Woman in the Window

This morning my son asked me how long it takes to read a whole book. Now, this is a difficult thing to measure unless your timing it, which is impossible what with all the interruptions of reading like having to go to work, feed your family, personal hygiene and HBO Documentaries that need watching.

But when you read a 440 page book in essentially one sitting, you get a good estimate.

About 5 hours, son.

See, I’ve been trying to convince him that books are best devoured in long periods of losing yourself to a story, of letting it sweep you away. If I was forced to read for 20 minutes at a time there’s no way I would become invested in a story.

I’m trying to show him that staring into a book is far better than whatever time warp YouTube or Instagram can take you on. This is one of those things I won’t give up on. It’s too important.

Case in Point: this book, Woman in the Window by A.J. Flinn was one such example of how thrilling a book can make 5 hours laying in bed be. The main character, Anna Fox, shares her story with a delightfully upbeat voice despite telling a somewhat sorrowful, somewhat scary, somewhat mysterious, totally intriguing tale. She is a woman who suffers from agoraphobia, a mental illness that leaves one trapped in their home, she drinks merlot to insidious levels and is sloppy with her meds. She fills her lonely days obsessing over her neighbors until one day she witnesses a crime that creates a chasm in her “cozy” little world.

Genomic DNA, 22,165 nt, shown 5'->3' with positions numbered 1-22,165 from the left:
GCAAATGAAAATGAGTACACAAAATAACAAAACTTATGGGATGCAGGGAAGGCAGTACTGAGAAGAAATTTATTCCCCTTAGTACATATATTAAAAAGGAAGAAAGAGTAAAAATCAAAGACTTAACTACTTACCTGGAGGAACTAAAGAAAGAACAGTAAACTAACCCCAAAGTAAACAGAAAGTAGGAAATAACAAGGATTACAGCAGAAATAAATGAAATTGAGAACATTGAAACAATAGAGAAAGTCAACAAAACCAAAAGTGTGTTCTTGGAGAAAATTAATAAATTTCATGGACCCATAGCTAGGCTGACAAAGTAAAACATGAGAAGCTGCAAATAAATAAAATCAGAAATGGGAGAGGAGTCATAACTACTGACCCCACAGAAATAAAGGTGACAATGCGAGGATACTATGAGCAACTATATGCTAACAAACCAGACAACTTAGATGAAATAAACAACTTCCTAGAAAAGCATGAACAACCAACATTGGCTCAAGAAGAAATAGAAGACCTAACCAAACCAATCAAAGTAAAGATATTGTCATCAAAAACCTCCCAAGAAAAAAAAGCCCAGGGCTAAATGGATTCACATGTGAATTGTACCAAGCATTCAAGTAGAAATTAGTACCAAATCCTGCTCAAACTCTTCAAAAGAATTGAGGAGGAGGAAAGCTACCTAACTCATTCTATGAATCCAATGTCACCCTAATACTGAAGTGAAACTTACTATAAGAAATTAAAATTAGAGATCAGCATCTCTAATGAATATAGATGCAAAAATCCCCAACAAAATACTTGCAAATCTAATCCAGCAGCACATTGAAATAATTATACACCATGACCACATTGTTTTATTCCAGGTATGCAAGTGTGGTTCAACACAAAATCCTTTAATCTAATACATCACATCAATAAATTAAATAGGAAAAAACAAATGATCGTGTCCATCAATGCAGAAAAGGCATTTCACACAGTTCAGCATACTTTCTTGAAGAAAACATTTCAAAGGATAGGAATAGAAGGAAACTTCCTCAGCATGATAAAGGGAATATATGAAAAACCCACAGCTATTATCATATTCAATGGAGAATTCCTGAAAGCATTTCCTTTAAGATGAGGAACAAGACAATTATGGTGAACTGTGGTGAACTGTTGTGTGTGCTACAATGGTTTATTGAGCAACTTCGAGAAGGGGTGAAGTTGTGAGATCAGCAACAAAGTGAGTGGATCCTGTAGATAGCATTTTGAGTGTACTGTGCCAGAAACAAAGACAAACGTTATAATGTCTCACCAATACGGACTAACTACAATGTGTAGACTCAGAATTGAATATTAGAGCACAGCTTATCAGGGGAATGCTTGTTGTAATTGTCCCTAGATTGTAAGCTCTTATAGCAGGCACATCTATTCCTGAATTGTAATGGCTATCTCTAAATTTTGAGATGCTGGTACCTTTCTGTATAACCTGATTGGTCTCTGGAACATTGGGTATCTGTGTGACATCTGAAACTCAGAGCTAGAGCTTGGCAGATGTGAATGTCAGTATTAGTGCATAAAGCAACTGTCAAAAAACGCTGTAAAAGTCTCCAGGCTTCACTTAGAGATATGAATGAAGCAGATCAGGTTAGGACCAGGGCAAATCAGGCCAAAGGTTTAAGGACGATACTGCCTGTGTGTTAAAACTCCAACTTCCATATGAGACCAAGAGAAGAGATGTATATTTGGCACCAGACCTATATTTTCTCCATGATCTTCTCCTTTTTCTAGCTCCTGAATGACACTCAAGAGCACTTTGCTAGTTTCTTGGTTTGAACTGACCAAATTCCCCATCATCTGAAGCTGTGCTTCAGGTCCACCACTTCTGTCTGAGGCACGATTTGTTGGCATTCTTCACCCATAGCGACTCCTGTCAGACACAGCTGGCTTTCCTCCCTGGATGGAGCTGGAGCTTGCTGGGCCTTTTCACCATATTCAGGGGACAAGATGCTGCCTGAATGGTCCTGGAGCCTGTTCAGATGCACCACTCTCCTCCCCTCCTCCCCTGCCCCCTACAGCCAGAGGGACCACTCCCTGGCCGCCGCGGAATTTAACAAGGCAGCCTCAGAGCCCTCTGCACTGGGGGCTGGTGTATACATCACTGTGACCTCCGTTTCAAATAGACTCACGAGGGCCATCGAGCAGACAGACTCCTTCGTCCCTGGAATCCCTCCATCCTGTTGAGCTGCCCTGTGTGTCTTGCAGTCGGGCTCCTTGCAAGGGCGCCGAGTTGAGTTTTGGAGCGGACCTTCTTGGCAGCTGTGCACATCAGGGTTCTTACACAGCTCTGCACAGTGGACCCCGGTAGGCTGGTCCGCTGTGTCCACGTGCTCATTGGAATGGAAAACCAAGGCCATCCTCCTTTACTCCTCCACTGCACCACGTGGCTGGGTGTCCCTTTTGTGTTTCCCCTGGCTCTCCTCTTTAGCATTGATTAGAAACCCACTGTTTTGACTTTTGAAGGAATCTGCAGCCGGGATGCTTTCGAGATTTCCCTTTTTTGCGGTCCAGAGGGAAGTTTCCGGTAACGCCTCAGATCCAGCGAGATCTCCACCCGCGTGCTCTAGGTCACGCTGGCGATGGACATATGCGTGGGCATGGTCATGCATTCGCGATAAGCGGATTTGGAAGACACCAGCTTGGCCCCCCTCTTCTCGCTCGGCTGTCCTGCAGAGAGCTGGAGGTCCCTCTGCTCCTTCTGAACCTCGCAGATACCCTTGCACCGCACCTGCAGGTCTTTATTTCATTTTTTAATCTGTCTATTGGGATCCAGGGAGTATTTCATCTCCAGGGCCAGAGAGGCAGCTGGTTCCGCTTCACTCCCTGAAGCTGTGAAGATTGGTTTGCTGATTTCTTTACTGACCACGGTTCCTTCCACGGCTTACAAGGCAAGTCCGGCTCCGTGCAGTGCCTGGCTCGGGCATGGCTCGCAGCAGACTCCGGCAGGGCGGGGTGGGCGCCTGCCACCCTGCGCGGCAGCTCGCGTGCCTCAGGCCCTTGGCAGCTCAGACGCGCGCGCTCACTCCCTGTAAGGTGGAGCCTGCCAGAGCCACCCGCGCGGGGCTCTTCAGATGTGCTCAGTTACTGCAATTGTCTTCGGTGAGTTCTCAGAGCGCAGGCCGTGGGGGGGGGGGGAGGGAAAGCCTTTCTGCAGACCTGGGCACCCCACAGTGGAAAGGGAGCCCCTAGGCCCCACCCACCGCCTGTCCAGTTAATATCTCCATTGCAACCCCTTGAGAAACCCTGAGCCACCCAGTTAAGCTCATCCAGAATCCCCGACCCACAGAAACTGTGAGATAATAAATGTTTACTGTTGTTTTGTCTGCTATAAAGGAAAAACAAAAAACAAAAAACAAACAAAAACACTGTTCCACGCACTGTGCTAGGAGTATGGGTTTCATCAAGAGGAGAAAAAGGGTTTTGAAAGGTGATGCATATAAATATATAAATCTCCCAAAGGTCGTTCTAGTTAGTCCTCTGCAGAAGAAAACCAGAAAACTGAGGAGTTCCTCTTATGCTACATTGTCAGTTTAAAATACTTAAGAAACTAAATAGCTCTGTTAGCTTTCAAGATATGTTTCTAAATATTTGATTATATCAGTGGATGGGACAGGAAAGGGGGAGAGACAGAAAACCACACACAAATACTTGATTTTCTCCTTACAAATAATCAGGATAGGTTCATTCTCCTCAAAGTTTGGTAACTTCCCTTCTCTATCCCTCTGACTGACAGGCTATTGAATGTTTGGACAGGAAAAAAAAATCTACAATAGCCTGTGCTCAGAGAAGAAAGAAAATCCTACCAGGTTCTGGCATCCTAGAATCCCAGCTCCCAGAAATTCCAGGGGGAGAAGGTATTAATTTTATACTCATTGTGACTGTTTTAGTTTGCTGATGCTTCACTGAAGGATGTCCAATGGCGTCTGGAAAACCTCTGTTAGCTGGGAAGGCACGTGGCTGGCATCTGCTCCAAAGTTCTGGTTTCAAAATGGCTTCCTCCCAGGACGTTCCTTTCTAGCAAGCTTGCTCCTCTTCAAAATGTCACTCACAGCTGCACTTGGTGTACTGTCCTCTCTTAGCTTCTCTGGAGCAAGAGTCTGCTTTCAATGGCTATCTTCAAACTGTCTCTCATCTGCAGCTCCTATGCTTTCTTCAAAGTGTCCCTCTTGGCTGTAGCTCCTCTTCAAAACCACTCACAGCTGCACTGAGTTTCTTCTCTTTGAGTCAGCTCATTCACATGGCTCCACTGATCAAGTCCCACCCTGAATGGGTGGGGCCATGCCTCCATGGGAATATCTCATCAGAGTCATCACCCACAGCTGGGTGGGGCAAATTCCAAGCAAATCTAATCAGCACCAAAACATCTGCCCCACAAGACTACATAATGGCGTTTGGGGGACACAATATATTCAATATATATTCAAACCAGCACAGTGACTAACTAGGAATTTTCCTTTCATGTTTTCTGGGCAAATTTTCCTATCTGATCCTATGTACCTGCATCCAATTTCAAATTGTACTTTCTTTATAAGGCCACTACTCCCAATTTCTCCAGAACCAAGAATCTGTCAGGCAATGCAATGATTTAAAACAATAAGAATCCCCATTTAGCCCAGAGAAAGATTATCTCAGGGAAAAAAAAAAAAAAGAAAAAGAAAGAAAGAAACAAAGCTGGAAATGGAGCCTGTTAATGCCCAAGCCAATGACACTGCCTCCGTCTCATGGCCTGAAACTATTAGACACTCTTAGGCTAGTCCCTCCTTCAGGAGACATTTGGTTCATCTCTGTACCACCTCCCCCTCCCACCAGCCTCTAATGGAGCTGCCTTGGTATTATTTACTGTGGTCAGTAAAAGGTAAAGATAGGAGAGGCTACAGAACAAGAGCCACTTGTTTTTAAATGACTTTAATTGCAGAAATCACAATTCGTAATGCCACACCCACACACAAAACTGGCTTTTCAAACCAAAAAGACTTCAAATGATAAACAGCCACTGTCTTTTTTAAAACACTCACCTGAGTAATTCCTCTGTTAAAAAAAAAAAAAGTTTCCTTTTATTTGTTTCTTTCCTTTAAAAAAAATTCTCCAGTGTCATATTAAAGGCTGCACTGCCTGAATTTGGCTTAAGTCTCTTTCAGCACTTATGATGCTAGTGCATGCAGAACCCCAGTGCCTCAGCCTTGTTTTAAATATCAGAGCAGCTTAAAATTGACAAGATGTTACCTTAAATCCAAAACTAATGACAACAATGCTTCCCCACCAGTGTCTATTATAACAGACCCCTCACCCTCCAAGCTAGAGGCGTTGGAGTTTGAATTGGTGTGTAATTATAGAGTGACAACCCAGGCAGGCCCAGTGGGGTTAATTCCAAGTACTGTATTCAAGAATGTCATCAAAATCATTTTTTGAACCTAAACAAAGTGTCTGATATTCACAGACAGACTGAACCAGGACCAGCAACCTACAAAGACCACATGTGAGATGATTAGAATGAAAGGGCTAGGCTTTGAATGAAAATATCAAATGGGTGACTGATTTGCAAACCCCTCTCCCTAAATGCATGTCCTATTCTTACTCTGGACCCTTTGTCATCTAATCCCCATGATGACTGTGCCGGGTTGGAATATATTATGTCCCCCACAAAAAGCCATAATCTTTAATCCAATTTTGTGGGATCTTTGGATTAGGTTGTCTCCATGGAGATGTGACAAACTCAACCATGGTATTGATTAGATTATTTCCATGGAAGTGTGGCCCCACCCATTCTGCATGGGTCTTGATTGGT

Woman in the Window lacks the fanciful language that my more recent reads have offered, but in a way, I think I was ready to switch it up. I believe my exact words were, “I need to read something lighter.” So of course I go for the murder mystery. Of course.

But light it was, despite the darkness of her constantly drawn curtains and the sorrow of her world, Anna Fox’s transparency and sense of humor keeps this book moving along nicely.

Definitely recommend. And hey, it’s 20% off at Target. Shout out to Target for having the paperback for picture taking purposes since I read this baby on my moms kindle. (Shout Out to my mom for bottomless reading potential).

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